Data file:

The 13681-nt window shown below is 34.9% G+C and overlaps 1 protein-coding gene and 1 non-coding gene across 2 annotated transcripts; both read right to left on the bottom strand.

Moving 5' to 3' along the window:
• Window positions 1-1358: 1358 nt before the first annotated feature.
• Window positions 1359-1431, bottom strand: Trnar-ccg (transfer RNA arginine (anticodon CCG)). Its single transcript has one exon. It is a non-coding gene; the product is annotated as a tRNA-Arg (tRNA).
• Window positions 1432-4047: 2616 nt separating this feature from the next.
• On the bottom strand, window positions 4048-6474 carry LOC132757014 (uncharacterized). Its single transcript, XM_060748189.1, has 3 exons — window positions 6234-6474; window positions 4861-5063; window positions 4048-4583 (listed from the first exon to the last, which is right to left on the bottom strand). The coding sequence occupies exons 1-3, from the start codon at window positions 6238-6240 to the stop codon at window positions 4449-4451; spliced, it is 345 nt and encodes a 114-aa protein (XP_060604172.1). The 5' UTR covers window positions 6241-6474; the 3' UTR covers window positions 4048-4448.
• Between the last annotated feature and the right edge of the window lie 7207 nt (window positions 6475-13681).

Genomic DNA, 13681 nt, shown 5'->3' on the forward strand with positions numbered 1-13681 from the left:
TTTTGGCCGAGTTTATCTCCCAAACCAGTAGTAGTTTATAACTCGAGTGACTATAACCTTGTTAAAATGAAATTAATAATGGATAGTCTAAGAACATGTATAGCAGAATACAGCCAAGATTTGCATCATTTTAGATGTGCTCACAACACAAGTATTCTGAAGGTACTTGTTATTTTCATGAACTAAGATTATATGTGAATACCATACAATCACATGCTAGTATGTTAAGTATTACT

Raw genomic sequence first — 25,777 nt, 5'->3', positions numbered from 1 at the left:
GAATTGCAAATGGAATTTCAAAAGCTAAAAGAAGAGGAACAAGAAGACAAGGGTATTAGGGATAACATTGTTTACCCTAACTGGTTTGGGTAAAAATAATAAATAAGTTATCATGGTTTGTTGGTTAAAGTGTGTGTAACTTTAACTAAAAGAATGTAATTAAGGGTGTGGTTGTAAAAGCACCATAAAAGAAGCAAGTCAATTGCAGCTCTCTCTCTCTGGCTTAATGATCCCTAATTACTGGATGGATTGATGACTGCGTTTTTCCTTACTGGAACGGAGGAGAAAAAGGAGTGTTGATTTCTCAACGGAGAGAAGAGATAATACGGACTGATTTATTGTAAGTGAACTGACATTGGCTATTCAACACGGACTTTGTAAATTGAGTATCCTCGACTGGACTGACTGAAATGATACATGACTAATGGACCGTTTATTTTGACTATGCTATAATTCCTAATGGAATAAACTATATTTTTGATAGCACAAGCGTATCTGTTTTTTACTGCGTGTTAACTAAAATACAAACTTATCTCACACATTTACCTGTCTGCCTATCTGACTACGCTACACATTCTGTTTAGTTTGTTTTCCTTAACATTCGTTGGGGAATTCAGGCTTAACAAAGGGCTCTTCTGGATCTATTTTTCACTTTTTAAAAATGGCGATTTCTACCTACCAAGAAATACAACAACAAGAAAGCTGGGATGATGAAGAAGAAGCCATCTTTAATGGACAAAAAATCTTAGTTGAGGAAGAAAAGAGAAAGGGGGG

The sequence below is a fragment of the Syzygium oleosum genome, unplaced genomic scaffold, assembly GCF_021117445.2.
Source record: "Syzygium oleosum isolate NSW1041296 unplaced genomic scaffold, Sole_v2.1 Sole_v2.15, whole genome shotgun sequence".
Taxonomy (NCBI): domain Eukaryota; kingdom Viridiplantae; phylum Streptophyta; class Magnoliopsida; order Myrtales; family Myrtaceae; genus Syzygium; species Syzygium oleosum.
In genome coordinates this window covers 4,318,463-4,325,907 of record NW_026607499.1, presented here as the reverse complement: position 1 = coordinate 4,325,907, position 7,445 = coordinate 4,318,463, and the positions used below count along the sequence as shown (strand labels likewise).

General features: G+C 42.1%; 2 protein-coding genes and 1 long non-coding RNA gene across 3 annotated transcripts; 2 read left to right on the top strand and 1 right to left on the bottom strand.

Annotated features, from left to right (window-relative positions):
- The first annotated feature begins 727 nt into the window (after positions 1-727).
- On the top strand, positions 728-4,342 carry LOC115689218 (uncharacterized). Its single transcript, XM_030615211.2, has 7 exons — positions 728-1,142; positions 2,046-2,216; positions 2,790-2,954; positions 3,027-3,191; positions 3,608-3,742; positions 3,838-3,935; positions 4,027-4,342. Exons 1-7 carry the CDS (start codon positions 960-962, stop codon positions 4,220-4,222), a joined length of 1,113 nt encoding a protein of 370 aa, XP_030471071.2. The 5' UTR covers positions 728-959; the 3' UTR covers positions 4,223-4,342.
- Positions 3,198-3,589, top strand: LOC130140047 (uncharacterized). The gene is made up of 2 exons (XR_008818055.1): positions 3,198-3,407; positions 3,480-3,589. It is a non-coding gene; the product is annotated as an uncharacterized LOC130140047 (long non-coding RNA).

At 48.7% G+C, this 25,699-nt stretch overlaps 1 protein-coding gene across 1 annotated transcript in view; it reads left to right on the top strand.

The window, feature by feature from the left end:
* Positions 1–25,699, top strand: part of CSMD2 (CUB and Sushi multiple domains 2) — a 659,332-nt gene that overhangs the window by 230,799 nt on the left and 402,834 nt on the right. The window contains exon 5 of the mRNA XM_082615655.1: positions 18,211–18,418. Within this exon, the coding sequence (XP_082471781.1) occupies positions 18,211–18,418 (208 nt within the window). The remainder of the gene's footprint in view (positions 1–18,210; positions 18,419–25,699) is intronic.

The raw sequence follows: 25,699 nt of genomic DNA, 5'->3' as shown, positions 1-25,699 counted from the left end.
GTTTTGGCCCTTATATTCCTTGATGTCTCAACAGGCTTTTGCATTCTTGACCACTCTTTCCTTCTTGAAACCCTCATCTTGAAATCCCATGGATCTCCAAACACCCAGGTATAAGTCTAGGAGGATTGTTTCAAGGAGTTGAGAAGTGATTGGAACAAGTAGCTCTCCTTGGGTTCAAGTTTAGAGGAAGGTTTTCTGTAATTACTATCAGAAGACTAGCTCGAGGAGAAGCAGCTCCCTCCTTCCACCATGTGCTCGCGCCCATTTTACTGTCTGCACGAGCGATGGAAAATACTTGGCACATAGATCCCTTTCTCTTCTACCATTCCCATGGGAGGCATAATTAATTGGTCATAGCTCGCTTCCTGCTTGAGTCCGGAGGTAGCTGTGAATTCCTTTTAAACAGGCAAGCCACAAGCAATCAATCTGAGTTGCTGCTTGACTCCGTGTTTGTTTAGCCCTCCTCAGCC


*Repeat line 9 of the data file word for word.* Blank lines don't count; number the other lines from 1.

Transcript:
TTTTGGCCGAGTTTATCTCCCAAACCAGTAGTAGTTTATAACTCGAGTGACTATAACCTTGTTAAAATGAAATTAATAATGGATAGTCTAAGAACATGTATAGCAGAATACAGCCAAGATTTGCATCATTTTAGATGTGCTCACAACACAAGTATTCTGAAGGTACTTGTTATTTTCATGAACTAAGATTATATGTGAATACCATACAATCACATGCTAGTATGTTAAGTATTACT